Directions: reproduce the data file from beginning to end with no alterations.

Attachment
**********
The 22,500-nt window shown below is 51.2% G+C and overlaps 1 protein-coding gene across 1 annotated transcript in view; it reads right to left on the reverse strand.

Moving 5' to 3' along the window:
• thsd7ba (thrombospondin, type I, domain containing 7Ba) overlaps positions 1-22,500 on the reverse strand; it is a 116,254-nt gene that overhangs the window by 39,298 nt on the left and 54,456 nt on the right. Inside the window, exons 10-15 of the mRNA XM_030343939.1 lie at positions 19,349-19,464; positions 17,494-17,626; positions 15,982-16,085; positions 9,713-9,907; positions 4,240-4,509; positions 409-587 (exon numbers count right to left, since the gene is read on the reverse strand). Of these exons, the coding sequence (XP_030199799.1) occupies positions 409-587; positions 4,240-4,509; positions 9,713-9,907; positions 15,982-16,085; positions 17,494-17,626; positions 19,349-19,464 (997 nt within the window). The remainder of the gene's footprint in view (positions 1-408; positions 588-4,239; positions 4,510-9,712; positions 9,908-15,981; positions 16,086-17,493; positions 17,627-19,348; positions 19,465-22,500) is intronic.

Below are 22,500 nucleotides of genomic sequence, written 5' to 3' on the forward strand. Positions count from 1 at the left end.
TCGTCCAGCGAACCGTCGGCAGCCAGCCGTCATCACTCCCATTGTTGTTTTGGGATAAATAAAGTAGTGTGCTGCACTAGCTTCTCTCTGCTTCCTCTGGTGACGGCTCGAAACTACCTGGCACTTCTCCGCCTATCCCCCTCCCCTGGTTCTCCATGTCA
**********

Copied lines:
The 22,500-nt window shown below is 51.2% G+C and overlaps 1 protein-coding gene across 1 annotated transcript in view; it reads right to left on the reverse strand.

Moving 5' to 3' along the window:
• thsd7ba (thrombospondin, type I, domain containing 7Ba) overlaps positions 1-22,500 on the reverse strand; it is a 116,254-nt gene that overhangs the window by 39,298 nt on the left and 54,456 nt on the right. Inside the window, exons 10-15 of the mRNA XM_030343939.1 lie at positions 19,349-19,464; positions 17,494-17,626; positions 15,982-16,085; positions 9,713-9,907; positions 4,240-4,509; positions 409-587 (exon numbers count right to left, since the gene is read on the reverse strand). Of these exons, the coding sequence (XP_030199799.1) occupies positions 409-587; positions 4,240-4,509; positions 9,713-9,907; positions 15,982-16,085; positions 17,494-17,626; positions 19,349-19,464 (997 nt within the window). The remainder of the gene's footprint in view (positions 1-408; positions 588-4,239; positions 4,510-9,712; positions 9,908-15,981; positions 16,086-17,493; positions 17,627-19,348; positions 19,465-22,500) is intronic.

Below are 22,500 nucleotides of genomic sequence, written 5' to 3' on the forward strand. Positions count from 1 at the left end.
TCGTCCAGCGAACCGTCGGCAGCCAGCCGTCATCACTCCCATTGTTGTTTTGGGATAAATAAAGTAGTGTGCTGCACTAGCTTCTCTCTGCTTCCTCTGGTGACGGCTCGAAACTACCTGGCACTTCTCCGCCTATCCCCCTCCCCTGGTTCTCCATGTCA